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A new study suggests that female employers may prefer to hire gay candidates over straight ones.

The research, from the University of Sussex’s School of Business, Management and Economics, asked 400 employers to review a randomly chosen fictional CV from a gay man, a lesbian, a straight man, or a straight woman.

All four CVs were exactly the same, except for the fact that half listed membership with Los Angeles Gay Business Professionals.

After viewing the CVs, participants were asked to decide whether or not they thought the candidate should be hired, using a scale from 1 (strongly disagree) to 7 (strongly agree).

Female recruiters gave gay and lesbian candidates an average score of 5.21, while they gave straight candidates an average of 4.8.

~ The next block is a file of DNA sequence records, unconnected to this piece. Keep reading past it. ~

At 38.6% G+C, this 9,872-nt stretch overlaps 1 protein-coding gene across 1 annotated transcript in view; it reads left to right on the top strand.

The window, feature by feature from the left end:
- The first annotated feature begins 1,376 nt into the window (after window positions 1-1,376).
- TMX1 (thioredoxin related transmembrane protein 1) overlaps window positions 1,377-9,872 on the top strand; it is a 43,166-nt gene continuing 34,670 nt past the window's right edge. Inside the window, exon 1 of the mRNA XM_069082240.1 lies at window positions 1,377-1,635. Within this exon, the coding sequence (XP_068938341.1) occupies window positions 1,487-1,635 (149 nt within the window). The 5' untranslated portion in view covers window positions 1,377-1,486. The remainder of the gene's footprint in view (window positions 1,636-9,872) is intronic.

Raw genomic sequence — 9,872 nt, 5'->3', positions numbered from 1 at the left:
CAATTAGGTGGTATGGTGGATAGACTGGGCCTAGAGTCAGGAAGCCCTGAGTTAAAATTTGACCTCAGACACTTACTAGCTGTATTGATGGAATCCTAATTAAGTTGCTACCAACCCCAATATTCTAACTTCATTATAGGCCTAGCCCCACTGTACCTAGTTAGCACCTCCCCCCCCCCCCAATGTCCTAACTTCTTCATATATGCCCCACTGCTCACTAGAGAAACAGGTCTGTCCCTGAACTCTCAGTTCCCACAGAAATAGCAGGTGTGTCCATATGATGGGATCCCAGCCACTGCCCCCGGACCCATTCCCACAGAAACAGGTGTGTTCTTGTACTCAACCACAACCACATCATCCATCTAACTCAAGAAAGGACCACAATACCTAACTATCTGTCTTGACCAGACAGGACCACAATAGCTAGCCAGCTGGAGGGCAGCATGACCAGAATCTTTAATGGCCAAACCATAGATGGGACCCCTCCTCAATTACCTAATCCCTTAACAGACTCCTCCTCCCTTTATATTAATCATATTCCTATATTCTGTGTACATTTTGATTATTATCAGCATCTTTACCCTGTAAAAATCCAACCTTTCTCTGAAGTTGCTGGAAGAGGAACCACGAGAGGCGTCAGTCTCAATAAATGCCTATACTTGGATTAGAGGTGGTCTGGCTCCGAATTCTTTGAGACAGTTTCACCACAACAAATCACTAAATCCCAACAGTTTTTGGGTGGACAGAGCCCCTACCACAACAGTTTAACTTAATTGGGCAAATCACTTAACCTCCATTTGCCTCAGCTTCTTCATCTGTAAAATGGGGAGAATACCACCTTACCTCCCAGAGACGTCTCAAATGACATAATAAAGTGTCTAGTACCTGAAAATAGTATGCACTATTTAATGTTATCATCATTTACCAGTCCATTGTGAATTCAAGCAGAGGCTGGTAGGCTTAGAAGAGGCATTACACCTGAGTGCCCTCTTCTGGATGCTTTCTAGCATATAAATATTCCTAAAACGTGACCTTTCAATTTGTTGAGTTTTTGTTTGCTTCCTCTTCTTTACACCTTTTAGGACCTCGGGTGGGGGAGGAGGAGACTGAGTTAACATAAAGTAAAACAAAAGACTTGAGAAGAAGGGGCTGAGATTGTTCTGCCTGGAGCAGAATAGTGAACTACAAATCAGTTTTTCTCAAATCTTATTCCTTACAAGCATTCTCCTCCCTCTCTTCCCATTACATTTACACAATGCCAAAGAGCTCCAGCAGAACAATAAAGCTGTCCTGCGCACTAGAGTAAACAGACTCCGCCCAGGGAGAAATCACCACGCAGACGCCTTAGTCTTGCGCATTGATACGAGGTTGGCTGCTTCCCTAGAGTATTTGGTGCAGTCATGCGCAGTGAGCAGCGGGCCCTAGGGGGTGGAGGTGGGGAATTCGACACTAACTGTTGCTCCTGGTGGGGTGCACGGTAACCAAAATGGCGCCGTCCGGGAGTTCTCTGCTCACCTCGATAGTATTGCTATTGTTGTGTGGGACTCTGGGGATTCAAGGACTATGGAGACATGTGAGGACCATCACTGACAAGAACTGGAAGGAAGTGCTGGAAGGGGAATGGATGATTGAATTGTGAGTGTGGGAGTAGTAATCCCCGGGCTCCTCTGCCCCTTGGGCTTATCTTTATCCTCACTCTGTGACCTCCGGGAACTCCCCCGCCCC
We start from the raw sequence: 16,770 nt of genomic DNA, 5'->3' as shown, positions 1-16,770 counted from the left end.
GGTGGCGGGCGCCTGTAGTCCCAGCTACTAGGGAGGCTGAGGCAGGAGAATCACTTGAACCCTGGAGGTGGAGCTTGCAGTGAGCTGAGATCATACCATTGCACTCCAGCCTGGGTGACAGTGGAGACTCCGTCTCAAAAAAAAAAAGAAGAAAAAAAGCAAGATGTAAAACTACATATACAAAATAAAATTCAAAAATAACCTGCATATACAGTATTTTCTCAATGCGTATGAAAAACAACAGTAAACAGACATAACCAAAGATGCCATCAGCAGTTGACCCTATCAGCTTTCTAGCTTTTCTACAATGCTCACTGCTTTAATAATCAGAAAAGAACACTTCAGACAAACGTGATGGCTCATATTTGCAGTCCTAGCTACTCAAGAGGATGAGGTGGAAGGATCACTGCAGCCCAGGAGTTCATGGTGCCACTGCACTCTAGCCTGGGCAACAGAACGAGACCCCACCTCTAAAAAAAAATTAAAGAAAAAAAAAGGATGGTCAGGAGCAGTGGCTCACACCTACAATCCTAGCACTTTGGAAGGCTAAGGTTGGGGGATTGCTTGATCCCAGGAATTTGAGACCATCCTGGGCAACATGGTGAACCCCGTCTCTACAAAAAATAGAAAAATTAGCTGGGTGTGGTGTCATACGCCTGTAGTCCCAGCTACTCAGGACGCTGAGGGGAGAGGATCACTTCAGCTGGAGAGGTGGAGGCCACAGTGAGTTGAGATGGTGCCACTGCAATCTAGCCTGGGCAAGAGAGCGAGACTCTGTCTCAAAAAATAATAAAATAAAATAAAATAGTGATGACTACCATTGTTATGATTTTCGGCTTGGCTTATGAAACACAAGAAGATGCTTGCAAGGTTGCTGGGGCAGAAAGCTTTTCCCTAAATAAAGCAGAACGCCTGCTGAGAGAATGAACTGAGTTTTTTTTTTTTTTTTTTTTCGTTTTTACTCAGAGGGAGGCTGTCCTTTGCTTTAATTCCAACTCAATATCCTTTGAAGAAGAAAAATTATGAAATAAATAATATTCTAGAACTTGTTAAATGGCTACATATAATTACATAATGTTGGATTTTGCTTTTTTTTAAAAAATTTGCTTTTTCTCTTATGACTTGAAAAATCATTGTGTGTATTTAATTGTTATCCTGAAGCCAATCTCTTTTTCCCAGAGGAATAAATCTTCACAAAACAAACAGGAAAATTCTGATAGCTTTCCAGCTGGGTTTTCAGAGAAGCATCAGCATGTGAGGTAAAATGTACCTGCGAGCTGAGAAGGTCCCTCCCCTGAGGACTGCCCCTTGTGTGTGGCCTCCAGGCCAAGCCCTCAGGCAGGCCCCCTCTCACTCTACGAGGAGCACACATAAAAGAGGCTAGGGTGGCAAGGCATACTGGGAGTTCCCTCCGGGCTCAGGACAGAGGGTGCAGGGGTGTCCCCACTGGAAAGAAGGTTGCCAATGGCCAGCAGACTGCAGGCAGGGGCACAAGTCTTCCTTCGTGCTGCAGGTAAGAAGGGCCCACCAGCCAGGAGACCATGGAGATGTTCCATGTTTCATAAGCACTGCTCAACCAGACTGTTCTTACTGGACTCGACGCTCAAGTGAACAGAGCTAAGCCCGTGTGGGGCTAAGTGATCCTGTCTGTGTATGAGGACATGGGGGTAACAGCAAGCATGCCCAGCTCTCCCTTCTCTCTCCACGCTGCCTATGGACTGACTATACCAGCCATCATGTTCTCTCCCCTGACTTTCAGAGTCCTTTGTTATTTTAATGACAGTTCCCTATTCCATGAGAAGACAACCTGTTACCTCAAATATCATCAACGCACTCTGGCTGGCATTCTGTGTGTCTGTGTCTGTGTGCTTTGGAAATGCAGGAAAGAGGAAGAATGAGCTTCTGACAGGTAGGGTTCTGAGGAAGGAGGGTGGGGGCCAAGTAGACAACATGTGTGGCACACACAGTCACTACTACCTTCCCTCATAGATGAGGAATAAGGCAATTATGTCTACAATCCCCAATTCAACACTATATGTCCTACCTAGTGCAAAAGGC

Conversely, male recruiters seemed to give preference to straight potential employees, giving gave gay and lesbian candidates an average score of 4.6, and straight candidates an average score of 4.93.

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Lead researcher Dr. Ben Everly said: “Because women experience discrimination and the glass ceiling in organisations, women may believe that gay and lesbian applicants must be more competent than equally qualified heterosexual applicants, in order to advance their careers.

“These results show that bias against gay men and lesbians is much more nuanced than previous work suggests [and that] hiring decisions made by teams of both men and women could lead to less biased decisions.”

More information on the research can be found here.

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